IDC's programme vice-president Ryan Reith said: "The rate at which the tablet market grew from 2010 to 2013 was unlike many other consumer-oriented device markets we have seen before."
But tablet sales then started to fall and the trend has persisted. IDC reported an 8.5 per cent year-on-year decline in global tablet shipments in the first quarter of this year - the 10th straight quarterly drop for tablets.
Mr Reith said that consumers are becoming less eager to refresh their tablets, or even buy one at all. The main reason, he said, is "the increased dependency on smartphones, along with rather minimal technology and form factor progression (of tablets)".
True enough. When I received the new iPad (2017) for review three weeks ago, I was thinking to myself that I could probably write the review in three paragraphs.
Don't get me wrong. I am not dissing the new fifth generation iPad. The 9.7-inch iPad (2017) is a superb product for those who do not need the "pro" features of its more premium cousin, the iPad Pro (9.7-inch or 12.9-inch). It does not support the Apple Pencil stylus, lacks the stereo speakers and its display does not have a wide-colour gamut.
It might look like the iPad Air 2, its predecessor, but it is actually of the same 7.5mm thickness and has the same 469g weight as the original iPad Air. Inside, though, the iPad (2017) is upgraded with the A9 processor, also found in the iPhone 6s, and has an excellent battery life of up to 10hr.
Most importantly, the iPad (2017) is very affordable with a price tag starting from only $498. Even its highest configuration of 128GB Wi-Fi+4G model costs only $848 compared with the 9.7-inch iPad Pro base model, which starts from $888. I think the new iPad is the most value-for-money tablet, especially when you are using it for Web-browsing, checking e-mails or word-processing. There you go, review done.
The fact that I think the hardly upgraded new iPad is superb and better than many other tablets in the market speaks volumes of the state of tablets currently.
There is hardly any innovation in the tablet realm that excites consumers and entices them to buy one.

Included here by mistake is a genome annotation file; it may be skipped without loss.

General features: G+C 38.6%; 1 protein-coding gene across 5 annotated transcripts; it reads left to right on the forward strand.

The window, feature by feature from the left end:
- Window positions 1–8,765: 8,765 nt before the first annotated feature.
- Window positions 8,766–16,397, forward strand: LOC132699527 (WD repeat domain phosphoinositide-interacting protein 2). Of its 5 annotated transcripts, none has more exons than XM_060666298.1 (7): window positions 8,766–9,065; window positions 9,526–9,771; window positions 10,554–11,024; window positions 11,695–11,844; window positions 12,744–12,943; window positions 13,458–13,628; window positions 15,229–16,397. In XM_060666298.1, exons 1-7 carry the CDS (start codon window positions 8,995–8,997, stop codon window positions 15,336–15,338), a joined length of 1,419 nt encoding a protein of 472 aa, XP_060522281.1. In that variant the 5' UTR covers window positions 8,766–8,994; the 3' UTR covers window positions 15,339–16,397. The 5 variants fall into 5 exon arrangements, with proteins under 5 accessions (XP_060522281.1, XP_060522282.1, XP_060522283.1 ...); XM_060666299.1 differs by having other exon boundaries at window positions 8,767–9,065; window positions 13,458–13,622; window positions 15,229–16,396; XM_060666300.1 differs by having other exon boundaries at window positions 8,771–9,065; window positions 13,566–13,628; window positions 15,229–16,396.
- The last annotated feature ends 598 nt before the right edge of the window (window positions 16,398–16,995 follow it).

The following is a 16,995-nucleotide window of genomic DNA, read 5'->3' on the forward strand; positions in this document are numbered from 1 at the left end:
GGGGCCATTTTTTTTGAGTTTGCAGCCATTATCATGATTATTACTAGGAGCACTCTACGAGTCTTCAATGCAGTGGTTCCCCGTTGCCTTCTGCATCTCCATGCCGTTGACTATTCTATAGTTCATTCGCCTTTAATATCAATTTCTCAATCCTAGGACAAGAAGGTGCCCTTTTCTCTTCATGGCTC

One perk of tablets used to be the screen size. However, with smartphones' size getting smaller but their display getting bigger, the tablet's large screen size is not much of an attraction these days.
And if you really want a large display in a tablet like the 12.9-inch iPad Pro, you might as well get a proper laptop with the weight that comes with it.
One can also get a hybrid laptop that can be used as both a tablet and a laptop. And we have a lot of hybrids from the likes of Lenovo, Dell, Acer and Asus.
That said, I think there is still a place for tablets.
A tablet is still a lot more portable than a lot of laptops. I know of many female friends who like small tablets like the iPad mini because they can put it in their handbags. I carry my iPad Pro, instead of a laptop, to conduct interviews.
A tablet is still great for reading - that's where my Kindle ebooks are downloaded and read. I also have my iPad at my bedside to catch up with all the news around the world before I go to sleep at night.
A tablet is especially great when you have aged parents with failing eyesight who want to catch the latest 4D or Toto results.
A tablet is also a great on-the-go entertainment device.
I know of friends who will download all the latest episodes of their favourite Korean dramas or variety shows using apps like Viu, so that they can binge watch during long flights.
So all is not lost for the tablet market. The likes of Apple, Samsung and other mobile-device makers just need to find the right combination of form factor, user-friendliness, capabilities and price for tablets to make a comeback.
A version of this article appeared in the print edition of The Straits Times on May 31, 2017, with the headline 'Is there still a place for the tablet?'. Print Edition | Subscribe
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